A senior Dubai police official has in a series of tweets praised Indians and lambasted Pakistanis, saying the former are "disciplined" while the community of the latter is rife with "disruption, crime, and smuggling", reported UAEviral.com.
Dhahi Khalfan, Lieutenant General and Head of General Security in Dubai, posted these tweets after Dubai authorities arrested a gang of Pakistanis for smuggling drugs. The Pakistani press said he's known to make controversial statements. Perhaps because of that, he has a whopping 2.66 million followers.
Khalfan tweeted posting a picture of the arrested Pakistanis, with a comment below it that said, as translated by UAEviral: "Pakistanis pose a dangerous threat to gulf societies because of the drugs they bring in to our countries. We must impose strict procedures at the entrances [of our countries]."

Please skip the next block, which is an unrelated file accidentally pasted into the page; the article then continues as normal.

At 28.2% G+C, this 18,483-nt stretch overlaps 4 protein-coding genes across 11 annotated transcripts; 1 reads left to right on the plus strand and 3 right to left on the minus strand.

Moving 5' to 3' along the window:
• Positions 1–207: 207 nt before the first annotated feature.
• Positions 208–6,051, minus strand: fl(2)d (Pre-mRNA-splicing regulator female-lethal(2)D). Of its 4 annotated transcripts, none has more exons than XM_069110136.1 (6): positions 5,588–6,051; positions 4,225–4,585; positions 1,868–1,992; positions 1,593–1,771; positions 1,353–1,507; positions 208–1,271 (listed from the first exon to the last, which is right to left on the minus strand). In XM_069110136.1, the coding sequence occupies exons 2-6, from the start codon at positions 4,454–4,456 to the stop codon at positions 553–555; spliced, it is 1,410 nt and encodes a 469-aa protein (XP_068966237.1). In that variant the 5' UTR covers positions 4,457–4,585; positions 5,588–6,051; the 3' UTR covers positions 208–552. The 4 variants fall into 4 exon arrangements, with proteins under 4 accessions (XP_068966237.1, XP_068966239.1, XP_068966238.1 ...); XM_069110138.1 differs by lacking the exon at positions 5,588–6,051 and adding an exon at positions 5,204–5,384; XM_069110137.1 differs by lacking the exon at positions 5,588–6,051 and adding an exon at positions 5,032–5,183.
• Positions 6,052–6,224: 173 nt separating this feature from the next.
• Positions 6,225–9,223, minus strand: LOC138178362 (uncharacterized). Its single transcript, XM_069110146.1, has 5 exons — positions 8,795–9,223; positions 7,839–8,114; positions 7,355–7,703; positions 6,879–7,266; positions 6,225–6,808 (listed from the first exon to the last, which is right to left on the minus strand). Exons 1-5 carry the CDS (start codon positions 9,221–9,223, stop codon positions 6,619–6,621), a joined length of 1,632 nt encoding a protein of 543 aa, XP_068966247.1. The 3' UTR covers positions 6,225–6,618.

Then he wondered why it was that Indians are disciplined but Pakistanis aren't. "How come Indians are disciplined while disruption, crime, and smuggling are prevalent in the Pakistani community?", he tweeted.
The official then went on to say that that no one in Dubai should hire Pakistanis. "I invite our citizens to not employ Pakistanis...It is now a national duty to stop hiring Pakistanis," tweeted the Dubai official.
He added that Pakistanis were a "danger" to the Gulf region. "Pakistanis pose a dangerous threat to Gulf societies because of the drugs they bring in to our countries. We must impose strict procedures at the entrances [of our countries]," tweeted Khalfan.
India, UAE join hands to work in Africa